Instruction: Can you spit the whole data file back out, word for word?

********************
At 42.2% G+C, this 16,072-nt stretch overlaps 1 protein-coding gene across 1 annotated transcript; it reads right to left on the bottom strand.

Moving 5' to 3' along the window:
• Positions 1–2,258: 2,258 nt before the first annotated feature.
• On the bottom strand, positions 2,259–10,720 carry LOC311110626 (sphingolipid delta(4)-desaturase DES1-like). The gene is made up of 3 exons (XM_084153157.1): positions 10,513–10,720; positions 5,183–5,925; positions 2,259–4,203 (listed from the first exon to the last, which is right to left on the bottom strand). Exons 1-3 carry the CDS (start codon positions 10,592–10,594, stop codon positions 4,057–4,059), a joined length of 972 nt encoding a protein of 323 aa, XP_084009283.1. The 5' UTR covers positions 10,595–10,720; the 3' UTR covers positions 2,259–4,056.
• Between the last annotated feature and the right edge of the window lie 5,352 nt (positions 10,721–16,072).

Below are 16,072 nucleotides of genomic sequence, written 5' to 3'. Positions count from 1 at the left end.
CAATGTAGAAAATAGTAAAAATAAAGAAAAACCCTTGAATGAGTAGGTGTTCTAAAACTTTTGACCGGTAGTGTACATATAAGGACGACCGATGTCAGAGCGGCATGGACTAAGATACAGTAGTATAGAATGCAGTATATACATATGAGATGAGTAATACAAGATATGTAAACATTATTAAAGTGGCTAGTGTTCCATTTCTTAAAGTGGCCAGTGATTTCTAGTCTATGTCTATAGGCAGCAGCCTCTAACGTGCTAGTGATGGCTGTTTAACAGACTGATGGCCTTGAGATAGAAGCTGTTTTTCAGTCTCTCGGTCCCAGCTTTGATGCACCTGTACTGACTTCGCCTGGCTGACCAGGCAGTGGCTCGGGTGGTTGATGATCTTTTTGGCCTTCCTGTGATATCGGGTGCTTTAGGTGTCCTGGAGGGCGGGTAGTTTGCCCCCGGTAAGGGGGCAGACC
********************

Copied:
At 42.2% G+C, this 16,072-nt stretch overlaps 1 protein-coding gene across 1 annotated transcript; it reads right to left on the bottom strand.

Moving 5' to 3' along the window:
• Positions 1–2,258: 2,258 nt before the first annotated feature.
• On the bottom strand, positions 2,259–10,720 carry LOC311110626 (sphingolipid delta(4)-desaturase DES1-like). The gene is made up of 3 exons (XM_084153157.1): positions 10,513–10,720; positions 5,183–5,925; positions 2,259–4,203 (listed from the first exon to the last, which is right to left on the bottom strand). Exons 1-3 carry the CDS (start codon positions 10,592–10,594, stop codon positions 4,057–4,059), a joined length of 972 nt encoding a protein of 323 aa, XP_084009283.1. The 5' UTR covers positions 10,595–10,720; the 3' UTR covers positions 2,259–4,056.
• Between the last annotated feature and the right edge of the window lie 5,352 nt (positions 10,721–16,072).

Below are 16,072 nucleotides of genomic sequence, written 5' to 3'. Positions count from 1 at the left end.
CAATGTAGAAAATAGTAAAAATAAAGAAAAACCCTTGAATGAGTAGGTGTTCTAAAACTTTTGACCGGTAGTGTACATATAAGGACGACCGATGTCAGAGCGGCATGGACTAAGATACAGTAGTATAGAATGCAGTATATACATATGAGATGAGTAATACAAGATATGTAAACATTATTAAAGTGGCTAGTGTTCCATTTCTTAAAGTGGCCAGTGATTTCTAGTCTATGTCTATAGGCAGCAGCCTCTAACGTGCTAGTGATGGCTGTTTAACAGACTGATGGCCTTGAGATAGAAGCTGTTTTTCAGTCTCTCGGTCCCAGCTTTGATGCACCTGTACTGACTTCGCCTGGCTGACCAGGCAGTGGCTCGGGTGGTTGATGATCTTTTTGGCCTTCCTGTGATATCGGGTGCTTTAGGTGTCCTGGAGGGCGGGTAGTTTGCCCCCGGTAAGGGGGCAGACC